Compared to January 21, 1985, it’s warm today in Auburn.
Every January, when the weather usually gets much colder, I am reminded of a very cold day during my freshmen year at Auburn. It’s funny how time sometimes makes us question our recollection of past events as the years roll along. For most of my adult life, I have told others about one of the coldest days I ever experienced. I always knew it was 1985 because I encountered a friend of mine on the concourse during the only year he attended Auburn. Over the years I would tell people it seemed my friend and I were the only two people brave enough, or dumb enough, to attend class that day due to the extreme cold temperatures. I would then mention that the low that day was minus six degrees. That portion of the story was almost always met with a comment or look of disbelief, even by those who attended Auburn during that particular year. It happened enough that it made me start questioning myself. Was it really that cold? Have I been exaggerating? Was I remembering the wind chill instead of the temperature?
Last year I finally decided to do some research on the Internet. I was excited to find out that not only was it very cold on January 21, 1985, but it was also the coldest day ever recorded in Auburn. In fact, I had being cheating myself out of an even better “war story” over the years because the recorded temperature was actually minus seven degrees that day! I can’t tell you what the wind chill was, but I can tell you it was a chilling walk from Haley Center to my apartment west of campus, especially by way of the old drill field!
Robert Michael Jones, AU ’89.
It wasn’t just cold in Auburn. The entire eastern half of the country was numbed by a front so cold it has its own Wikipedia entry. It set record lows in several cities–it got down to -24 on Tennessee’s campus–and caused at least 126 deaths, one of them close to home.
The Plainsman reported that the pajama-clad body of an elderly Opelika woman was found that morning in a ditch two blocks from her house. “Reportedly, 91-year-old Irene McCurdy froze to death after she fell into the ditch and could not get out.”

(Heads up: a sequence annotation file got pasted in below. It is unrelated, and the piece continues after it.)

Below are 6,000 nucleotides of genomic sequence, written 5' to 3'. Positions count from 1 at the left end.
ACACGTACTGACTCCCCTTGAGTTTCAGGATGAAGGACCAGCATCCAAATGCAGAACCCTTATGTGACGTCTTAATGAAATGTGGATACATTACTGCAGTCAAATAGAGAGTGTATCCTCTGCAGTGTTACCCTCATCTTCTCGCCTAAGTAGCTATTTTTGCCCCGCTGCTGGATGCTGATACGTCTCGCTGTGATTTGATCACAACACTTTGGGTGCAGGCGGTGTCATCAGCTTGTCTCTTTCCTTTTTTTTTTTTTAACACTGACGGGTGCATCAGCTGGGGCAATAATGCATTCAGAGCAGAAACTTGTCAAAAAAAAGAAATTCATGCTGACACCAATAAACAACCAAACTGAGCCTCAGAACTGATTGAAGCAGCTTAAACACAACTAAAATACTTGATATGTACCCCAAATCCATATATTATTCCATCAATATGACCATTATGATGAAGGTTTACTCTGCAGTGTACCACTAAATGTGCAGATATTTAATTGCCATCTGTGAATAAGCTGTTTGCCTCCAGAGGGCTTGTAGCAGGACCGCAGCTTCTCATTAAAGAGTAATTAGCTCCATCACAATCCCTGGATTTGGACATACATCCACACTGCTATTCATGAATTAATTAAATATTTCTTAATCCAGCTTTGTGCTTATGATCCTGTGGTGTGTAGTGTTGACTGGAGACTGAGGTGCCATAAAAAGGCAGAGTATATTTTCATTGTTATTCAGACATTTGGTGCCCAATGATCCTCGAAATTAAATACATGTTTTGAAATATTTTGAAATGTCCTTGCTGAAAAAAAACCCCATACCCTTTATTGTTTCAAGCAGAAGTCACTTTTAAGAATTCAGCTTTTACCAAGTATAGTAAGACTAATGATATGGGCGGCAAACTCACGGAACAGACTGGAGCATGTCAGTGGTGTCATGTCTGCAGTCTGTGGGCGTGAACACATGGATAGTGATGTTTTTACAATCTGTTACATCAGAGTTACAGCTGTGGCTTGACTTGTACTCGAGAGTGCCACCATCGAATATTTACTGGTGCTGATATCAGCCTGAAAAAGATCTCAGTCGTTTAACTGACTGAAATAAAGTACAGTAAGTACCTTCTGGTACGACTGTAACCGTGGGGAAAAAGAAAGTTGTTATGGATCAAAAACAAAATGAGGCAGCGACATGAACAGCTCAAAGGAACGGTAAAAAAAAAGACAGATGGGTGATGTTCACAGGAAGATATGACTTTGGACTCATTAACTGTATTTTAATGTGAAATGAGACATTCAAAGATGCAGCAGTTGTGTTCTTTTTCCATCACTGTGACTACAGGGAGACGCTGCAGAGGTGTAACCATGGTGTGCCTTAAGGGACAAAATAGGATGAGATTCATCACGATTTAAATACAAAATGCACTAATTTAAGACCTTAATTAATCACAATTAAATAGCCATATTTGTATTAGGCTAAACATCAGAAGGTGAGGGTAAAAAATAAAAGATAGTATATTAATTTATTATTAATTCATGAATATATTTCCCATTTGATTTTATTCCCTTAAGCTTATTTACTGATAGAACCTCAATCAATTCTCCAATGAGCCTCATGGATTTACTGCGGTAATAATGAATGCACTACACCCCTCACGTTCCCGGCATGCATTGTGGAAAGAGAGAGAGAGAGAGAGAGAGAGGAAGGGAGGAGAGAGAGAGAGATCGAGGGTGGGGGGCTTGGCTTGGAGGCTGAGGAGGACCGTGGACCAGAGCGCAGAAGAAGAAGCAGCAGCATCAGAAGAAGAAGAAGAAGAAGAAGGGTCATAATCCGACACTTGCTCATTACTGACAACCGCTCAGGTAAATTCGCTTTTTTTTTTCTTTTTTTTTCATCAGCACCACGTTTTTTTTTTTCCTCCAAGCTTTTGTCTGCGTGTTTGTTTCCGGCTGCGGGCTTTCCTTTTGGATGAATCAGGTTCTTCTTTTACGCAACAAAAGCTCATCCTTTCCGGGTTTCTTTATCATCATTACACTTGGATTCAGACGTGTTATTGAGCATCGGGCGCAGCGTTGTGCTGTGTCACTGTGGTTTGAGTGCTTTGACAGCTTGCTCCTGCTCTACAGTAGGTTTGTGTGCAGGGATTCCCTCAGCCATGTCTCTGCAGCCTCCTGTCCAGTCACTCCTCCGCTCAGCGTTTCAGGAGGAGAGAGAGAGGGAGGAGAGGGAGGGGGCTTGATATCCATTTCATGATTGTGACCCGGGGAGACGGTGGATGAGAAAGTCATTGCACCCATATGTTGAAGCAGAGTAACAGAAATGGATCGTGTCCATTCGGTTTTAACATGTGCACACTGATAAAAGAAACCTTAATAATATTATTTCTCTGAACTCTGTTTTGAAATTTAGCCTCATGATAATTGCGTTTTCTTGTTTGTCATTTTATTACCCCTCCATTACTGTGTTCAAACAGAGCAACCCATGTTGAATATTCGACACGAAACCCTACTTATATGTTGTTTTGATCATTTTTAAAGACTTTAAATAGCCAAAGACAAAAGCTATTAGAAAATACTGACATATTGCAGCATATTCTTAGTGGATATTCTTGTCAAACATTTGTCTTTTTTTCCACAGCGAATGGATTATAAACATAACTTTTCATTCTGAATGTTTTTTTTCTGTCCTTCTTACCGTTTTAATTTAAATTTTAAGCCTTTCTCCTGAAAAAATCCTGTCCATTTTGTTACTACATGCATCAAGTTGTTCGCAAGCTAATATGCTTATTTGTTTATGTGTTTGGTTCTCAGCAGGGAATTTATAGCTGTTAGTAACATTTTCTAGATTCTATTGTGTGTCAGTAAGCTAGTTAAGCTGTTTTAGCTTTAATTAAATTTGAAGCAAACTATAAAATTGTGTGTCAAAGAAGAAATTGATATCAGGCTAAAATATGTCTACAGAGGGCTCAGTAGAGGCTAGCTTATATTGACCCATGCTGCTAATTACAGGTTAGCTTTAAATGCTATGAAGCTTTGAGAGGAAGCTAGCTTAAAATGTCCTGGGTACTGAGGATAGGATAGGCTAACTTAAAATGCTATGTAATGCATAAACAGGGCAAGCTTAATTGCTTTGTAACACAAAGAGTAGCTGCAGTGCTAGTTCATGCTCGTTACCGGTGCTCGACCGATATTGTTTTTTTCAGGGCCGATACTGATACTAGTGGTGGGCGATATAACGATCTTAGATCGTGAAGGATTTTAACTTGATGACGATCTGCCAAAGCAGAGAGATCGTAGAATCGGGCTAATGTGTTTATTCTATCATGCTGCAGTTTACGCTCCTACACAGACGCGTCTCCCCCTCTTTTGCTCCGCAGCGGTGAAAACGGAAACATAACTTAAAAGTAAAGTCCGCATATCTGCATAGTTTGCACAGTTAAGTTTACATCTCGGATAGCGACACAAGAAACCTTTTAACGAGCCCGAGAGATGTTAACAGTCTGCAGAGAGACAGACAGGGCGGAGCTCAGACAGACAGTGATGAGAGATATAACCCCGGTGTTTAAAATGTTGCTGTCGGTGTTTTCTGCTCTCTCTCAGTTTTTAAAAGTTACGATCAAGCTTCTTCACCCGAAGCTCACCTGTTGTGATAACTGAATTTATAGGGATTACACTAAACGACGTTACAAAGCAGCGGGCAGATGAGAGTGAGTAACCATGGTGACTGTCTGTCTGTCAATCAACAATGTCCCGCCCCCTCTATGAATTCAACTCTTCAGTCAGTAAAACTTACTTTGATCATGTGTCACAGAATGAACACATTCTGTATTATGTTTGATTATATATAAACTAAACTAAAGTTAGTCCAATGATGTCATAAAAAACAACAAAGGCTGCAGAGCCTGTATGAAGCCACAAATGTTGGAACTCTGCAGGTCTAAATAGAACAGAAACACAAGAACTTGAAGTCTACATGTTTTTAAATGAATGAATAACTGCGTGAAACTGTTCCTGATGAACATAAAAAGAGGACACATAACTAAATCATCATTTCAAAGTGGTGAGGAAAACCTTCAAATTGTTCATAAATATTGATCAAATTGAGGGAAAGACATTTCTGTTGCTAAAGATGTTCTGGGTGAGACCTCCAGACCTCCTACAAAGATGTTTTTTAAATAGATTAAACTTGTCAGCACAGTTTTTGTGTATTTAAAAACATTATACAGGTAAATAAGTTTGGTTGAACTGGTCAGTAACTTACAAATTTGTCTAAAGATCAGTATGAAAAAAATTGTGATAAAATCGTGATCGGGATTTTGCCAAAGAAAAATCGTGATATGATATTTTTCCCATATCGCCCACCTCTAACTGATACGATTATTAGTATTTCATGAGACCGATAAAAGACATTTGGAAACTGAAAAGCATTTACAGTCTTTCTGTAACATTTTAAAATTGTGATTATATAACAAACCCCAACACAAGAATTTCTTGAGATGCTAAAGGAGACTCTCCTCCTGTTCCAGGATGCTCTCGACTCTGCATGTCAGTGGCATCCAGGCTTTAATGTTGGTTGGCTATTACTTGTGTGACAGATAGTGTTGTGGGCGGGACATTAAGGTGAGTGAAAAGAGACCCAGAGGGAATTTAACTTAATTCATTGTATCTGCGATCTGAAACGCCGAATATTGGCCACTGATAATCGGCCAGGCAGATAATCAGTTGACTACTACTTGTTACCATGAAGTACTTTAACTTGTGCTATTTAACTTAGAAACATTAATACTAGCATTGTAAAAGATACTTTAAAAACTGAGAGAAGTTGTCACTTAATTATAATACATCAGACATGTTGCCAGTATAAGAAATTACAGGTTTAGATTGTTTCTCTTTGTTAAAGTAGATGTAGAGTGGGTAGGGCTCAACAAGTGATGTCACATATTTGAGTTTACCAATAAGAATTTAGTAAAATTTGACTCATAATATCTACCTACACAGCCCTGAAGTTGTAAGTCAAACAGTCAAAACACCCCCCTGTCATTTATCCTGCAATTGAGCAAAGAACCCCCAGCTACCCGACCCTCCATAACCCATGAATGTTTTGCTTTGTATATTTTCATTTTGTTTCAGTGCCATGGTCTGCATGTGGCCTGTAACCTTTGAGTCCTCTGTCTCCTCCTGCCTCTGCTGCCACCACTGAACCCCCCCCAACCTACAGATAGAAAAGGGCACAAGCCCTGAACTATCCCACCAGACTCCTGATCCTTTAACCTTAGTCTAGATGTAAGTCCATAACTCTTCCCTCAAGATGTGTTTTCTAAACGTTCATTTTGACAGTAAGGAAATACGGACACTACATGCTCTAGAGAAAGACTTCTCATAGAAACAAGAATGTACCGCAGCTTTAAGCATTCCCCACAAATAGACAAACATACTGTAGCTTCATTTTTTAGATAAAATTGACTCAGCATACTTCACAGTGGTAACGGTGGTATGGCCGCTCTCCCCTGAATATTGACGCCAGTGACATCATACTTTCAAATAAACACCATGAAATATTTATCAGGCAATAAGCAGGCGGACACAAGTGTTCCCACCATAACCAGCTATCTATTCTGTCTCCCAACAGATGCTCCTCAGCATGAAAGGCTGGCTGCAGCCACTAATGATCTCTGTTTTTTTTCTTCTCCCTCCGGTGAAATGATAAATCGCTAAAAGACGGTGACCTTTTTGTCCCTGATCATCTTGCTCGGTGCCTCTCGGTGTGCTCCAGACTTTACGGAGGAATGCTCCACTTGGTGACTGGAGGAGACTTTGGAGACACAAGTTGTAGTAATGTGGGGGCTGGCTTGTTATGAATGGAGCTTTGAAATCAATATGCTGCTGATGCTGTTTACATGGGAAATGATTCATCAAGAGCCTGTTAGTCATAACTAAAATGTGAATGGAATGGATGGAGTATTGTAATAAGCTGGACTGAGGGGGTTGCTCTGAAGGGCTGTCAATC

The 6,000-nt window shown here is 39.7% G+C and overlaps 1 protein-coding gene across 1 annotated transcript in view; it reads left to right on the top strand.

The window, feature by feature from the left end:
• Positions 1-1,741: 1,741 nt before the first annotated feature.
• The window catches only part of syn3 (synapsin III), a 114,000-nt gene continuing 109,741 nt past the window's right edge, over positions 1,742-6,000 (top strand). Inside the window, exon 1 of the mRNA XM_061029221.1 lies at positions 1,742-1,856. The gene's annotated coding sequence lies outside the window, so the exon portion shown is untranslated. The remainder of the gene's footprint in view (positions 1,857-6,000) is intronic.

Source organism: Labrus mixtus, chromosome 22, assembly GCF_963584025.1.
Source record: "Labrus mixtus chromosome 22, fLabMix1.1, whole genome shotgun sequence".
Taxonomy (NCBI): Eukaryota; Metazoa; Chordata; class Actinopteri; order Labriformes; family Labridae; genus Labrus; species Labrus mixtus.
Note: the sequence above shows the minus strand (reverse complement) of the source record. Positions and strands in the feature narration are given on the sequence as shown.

More Auburn Cold Stories:
* VIDEO: Auburn students ambush Bama fan during 2010 snow day
* The Auburn Snow-women of 1968
* Blizzardmobile: Auburn students turn friend’s car into Batmobile during Blizzard of ’93
* The Violent Auburn Snow Storm of 1973
If you’d like to help TWER keep on keepin’ on, please click here.
Like us on Facebook. Follow us on Twitter. Want to advertise? Spare a dollar?
Gerry E says
I remember that day clearly. I had a 7 am senior level EE class and the professor almost always collected our homework. I walked to school that day and it was beyond miserable. No work was collected. I was so irritated. Thankfully, I passed all my classes and graduated “Lordy How Cum” in March.
Daryl Rotta says
I also remember that day clearly. I’ve always thought it was -6. We couldn’t believe that the flush was actually open! We got ice cream cones and carried them around town. They didn’t drip!. We took pictures of ourselves in front of the Central Bank on Toomer’s corner. At the time it said 3 degrees. We lived in a house on Gay Street that had gas heaters in each bedroom, but no central heat. The dishes were frozen in the kitchen sink.